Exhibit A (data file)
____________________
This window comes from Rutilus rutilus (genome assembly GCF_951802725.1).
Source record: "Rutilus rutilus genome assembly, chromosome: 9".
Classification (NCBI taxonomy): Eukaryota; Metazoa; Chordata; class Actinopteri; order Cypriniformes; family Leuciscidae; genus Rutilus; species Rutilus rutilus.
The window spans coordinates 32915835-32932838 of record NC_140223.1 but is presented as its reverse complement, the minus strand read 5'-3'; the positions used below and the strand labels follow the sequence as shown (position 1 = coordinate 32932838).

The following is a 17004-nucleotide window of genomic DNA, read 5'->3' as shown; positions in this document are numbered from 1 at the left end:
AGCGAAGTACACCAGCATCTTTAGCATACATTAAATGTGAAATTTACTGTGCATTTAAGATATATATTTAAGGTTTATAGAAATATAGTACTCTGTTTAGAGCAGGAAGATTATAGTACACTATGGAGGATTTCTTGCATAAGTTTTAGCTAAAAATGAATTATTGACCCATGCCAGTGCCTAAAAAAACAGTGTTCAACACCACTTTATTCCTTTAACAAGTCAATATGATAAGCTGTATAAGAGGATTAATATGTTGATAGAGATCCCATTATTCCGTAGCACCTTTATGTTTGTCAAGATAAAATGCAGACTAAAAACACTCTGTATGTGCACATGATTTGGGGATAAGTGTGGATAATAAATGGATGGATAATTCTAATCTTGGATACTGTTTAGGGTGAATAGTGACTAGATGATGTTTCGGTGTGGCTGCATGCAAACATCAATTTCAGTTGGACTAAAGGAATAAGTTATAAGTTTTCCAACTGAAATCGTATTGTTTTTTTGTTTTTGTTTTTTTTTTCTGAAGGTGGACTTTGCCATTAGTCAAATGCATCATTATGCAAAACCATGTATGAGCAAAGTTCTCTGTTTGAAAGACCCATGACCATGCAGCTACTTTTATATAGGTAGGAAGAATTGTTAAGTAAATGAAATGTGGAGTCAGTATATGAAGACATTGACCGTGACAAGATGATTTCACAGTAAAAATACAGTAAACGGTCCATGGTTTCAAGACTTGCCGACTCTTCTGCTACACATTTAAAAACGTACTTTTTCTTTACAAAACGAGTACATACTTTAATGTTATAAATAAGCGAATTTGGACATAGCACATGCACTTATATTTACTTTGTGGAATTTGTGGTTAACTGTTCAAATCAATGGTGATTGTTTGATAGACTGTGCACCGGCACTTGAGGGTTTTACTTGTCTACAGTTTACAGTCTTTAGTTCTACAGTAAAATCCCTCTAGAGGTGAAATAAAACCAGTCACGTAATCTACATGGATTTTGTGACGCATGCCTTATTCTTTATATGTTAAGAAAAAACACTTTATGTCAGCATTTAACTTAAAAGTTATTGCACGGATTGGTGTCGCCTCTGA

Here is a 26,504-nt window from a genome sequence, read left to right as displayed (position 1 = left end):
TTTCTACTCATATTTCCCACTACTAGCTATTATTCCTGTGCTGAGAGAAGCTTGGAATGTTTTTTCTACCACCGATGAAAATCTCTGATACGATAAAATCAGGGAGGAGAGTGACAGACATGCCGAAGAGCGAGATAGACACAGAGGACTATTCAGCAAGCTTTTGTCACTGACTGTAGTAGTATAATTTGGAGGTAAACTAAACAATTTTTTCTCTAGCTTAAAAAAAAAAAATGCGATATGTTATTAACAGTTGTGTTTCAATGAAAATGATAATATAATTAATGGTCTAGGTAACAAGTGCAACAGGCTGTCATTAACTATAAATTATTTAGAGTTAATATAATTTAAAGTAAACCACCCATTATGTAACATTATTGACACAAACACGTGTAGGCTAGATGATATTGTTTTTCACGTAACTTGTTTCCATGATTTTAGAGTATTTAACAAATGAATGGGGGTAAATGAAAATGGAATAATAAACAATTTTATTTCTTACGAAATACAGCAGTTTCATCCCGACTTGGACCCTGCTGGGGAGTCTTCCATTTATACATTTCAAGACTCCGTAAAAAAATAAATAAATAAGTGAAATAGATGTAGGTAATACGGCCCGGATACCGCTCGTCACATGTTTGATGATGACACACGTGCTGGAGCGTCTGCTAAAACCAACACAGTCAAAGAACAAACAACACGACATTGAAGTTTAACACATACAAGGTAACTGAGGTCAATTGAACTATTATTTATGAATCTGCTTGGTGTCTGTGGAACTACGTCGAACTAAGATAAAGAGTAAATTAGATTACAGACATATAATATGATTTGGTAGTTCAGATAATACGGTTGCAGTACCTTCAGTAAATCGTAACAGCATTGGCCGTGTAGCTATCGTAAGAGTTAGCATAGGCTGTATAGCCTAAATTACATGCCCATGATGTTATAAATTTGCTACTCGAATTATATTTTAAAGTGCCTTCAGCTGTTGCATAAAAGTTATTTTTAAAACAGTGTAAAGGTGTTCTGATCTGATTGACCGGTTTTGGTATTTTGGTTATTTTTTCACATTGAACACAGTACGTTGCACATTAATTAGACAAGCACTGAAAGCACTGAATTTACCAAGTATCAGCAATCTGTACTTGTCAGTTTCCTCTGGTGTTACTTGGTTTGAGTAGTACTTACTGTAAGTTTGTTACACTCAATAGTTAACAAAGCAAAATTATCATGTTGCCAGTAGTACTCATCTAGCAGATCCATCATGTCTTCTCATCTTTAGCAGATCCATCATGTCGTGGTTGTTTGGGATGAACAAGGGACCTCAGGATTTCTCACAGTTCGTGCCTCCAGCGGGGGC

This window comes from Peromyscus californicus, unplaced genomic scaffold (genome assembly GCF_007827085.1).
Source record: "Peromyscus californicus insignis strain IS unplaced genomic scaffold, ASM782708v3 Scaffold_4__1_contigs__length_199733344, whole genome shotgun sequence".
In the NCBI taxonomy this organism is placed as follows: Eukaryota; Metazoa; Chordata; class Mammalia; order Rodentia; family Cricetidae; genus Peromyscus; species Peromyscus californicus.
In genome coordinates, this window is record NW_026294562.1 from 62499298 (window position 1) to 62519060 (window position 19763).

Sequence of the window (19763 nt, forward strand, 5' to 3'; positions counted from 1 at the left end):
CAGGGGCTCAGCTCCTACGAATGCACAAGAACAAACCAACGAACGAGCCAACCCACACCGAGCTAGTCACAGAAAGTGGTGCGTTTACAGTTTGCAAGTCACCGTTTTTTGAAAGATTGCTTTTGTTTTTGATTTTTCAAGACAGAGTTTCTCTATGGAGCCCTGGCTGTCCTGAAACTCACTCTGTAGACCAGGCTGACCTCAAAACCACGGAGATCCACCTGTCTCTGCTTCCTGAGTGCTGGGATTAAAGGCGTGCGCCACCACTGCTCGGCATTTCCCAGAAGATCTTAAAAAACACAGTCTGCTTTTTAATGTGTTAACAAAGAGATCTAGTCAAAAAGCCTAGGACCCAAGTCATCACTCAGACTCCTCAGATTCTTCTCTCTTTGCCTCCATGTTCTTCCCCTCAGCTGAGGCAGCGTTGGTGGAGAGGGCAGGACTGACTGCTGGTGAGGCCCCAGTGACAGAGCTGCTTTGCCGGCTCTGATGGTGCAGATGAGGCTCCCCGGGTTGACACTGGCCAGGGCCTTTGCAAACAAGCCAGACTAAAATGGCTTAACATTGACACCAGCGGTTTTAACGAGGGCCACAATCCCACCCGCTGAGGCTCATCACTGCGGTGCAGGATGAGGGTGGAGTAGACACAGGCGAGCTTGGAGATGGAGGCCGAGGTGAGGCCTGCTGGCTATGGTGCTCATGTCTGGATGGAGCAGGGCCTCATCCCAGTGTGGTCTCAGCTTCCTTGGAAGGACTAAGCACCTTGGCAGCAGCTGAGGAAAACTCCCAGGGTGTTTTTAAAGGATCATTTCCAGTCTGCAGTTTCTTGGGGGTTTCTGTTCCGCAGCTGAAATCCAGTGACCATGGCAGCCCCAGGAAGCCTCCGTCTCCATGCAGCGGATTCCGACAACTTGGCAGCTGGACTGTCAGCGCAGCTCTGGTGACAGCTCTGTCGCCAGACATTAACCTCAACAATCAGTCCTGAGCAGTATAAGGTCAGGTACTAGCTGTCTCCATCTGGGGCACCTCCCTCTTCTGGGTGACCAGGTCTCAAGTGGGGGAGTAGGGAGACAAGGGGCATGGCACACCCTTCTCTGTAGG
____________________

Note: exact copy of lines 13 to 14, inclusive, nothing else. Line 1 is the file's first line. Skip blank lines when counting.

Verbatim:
Sequence of the window (19763 nt, forward strand, 5' to 3'; positions counted from 1 at the left end):
CAGGGGCTCAGCTCCTACGAATGCACAAGAACAAACCAACGAACGAGCCAACCCACACCGAGCTAGTCACAGAAAGTGGTGCGTTTACAGTTTGCAAGTCACCGTTTTTTGAAAGATTGCTTTTGTTTTTGATTTTTCAAGACAGAGTTTCTCTATGGAGCCCTGGCTGTCCTGAAACTCACTCTGTAGACCAGGCTGACCTCAAAACCACGGAGATCCACCTGTCTCTGCTTCCTGAGTGCTGGGATTAAAGGCGTGCGCCACCACTGCTCGGCATTTCCCAGAAGATCTTAAAAAACACAGTCTGCTTTTTAATGTGTTAACAAAGAGATCTAGTCAAAAAGCCTAGGACCCAAGTCATCACTCAGACTCCTCAGATTCTTCTCTCTTTGCCTCCATGTTCTTCCCCTCAGCTGAGGCAGCGTTGGTGGAGAGGGCAGGACTGACTGCTGGTGAGGCCCCAGTGACAGAGCTGCTTTGCCGGCTCTGATGGTGCAGATGAGGCTCCCCGGGTTGACACTGGCCAGGGCCTTTGCAAACAAGCCAGACTAAAATGGCTTAACATTGACACCAGCGGTTTTAACGAGGGCCACAATCCCACCCGCTGAGGCTCATCACTGCGGTGCAGGATGAGGGTGGAGTAGACACAGGCGAGCTTGGAGATGGAGGCCGAGGTGAGGCCTGCTGGCTATGGTGCTCATGTCTGGATGGAGCAGGGCCTCATCCCAGTGTGGTCTCAGCTTCCTTGGAAGGACTAAGCACCTTGGCAGCAGCTGAGGAAAACTCCCAGGGTGTTTTTAAAGGATCATTTCCAGTCTGCAGTTTCTTGGGGGTTTCTGTTCCGCAGCTGAAATCCAGTGACCATGGCAGCCCCAGGAAGCCTCCGTCTCCATGCAGCGGATTCCGACAACTTGGCAGCTGGACTGTCAGCGCAGCTCTGGTGACAGCTCTGTCGCCAGACATTAACCTCAACAATCAGTCCTGAGCAGTATAAGGTCAGGTACTAGCTGTCTCCATCTGGGGCACCTCCCTCTTCTGGGTGACCAGGTCTCAAGTGGGGGAGTAGGGAGACAAGGGGCATGGCACACCCTTCTCTGTAGG